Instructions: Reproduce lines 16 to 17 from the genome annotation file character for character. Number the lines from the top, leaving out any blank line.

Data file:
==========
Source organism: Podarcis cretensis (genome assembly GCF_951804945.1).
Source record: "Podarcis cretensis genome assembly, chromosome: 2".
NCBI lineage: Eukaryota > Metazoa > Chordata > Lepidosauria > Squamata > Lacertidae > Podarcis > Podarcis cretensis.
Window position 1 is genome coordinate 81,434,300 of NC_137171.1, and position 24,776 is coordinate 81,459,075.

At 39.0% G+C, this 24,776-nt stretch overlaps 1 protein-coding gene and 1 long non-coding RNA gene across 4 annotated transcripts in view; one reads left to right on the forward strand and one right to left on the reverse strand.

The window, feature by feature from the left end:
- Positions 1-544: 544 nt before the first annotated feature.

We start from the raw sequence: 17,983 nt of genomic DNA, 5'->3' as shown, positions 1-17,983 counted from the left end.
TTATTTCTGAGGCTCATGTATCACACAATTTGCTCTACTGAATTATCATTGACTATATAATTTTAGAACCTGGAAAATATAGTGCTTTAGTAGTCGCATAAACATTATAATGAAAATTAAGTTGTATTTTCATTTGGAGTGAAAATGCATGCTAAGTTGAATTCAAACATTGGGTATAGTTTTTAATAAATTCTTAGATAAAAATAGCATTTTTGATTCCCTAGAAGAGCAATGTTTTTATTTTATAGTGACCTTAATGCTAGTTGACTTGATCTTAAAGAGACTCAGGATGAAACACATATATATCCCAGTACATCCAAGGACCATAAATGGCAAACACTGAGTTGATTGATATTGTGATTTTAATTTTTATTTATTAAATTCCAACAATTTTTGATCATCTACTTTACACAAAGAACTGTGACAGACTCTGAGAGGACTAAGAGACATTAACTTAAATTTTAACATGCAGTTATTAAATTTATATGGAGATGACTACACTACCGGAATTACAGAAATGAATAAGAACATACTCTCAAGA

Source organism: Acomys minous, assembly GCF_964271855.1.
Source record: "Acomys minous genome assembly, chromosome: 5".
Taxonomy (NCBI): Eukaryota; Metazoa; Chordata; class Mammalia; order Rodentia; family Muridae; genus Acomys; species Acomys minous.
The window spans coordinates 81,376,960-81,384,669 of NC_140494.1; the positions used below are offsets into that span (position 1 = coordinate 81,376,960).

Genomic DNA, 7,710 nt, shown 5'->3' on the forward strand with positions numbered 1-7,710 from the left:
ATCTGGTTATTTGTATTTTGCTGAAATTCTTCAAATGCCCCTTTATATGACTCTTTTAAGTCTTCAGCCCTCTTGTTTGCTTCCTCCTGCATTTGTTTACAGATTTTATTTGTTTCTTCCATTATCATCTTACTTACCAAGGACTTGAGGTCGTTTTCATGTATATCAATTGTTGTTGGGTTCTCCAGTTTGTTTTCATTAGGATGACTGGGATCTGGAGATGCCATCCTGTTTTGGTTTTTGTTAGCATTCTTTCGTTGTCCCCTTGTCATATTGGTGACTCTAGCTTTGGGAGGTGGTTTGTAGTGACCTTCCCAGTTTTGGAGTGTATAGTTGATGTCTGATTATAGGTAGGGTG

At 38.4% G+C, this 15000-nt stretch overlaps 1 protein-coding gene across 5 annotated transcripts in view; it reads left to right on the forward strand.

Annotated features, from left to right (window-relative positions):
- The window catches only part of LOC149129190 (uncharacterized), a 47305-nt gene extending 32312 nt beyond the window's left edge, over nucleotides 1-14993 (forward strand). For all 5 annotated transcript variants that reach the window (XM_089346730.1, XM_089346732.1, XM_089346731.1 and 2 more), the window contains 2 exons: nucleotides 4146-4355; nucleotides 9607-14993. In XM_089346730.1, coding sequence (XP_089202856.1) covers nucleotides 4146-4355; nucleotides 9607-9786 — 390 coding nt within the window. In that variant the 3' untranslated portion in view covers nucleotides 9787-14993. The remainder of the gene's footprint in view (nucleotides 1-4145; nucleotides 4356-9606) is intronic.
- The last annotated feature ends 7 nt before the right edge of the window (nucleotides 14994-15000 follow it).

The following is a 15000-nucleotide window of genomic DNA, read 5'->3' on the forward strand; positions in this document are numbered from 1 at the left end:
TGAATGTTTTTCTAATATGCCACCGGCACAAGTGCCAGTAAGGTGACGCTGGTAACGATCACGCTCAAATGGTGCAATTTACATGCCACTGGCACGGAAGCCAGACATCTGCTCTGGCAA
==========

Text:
At 38.4% G+C, this 15000-nt stretch overlaps 1 protein-coding gene across 5 annotated transcripts in view; it reads left to right on the forward strand.

Annotated features, from left to right (window-relative positions):